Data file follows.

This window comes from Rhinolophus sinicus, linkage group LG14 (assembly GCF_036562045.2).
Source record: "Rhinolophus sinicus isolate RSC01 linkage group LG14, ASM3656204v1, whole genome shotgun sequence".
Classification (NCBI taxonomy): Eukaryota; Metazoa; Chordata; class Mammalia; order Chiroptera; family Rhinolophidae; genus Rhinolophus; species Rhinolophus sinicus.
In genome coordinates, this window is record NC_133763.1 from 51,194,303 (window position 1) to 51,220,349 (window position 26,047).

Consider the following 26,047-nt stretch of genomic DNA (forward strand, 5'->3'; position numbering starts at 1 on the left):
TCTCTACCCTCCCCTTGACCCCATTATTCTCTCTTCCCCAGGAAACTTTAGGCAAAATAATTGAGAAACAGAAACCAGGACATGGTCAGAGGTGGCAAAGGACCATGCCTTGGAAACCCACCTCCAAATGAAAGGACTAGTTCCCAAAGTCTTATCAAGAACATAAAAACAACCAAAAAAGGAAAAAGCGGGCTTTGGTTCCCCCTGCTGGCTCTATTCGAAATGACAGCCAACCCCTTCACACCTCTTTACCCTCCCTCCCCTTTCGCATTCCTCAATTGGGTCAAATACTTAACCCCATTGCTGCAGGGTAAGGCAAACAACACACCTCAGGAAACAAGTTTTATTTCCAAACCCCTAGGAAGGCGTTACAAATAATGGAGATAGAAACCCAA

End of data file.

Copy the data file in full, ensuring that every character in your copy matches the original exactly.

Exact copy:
This window comes from Rhinolophus sinicus, linkage group LG14 (assembly GCF_036562045.2).
Source record: "Rhinolophus sinicus isolate RSC01 linkage group LG14, ASM3656204v1, whole genome shotgun sequence".
Classification (NCBI taxonomy): Eukaryota; Metazoa; Chordata; class Mammalia; order Chiroptera; family Rhinolophidae; genus Rhinolophus; species Rhinolophus sinicus.
In genome coordinates, this window is record NC_133763.1 from 51,194,303 (window position 1) to 51,220,349 (window position 26,047).

Consider the following 26,047-nt stretch of genomic DNA (forward strand, 5'->3'; position numbering starts at 1 on the left):
TCTCTACCCTCCCCTTGACCCCATTATTCTCTCTTCCCCAGGAAACTTTAGGCAAAATAATTGAGAAACAGAAACCAGGACATGGTCAGAGGTGGCAAAGGACCATGCCTTGGAAACCCACCTCCAAATGAAAGGACTAGTTCCCAAAGTCTTATCAAGAACATAAAAACAACCAAAAAAGGAAAAAGCGGGCTTTGGTTCCCCCTGCTGGCTCTATTCGAAATGACAGCCAACCCCTTCACACCTCTTTACCCTCCCTCCCCTTTCGCATTCCTCAATTGGGTCAAATACTTAACCCCATTGCTGCAGGGTAAGGCAAACAACACACCTCAGGAAACAAGTTTTATTTCCAAACCCCTAGGAAGGCGTTACAAATAATGGAGATAGAAACCCAA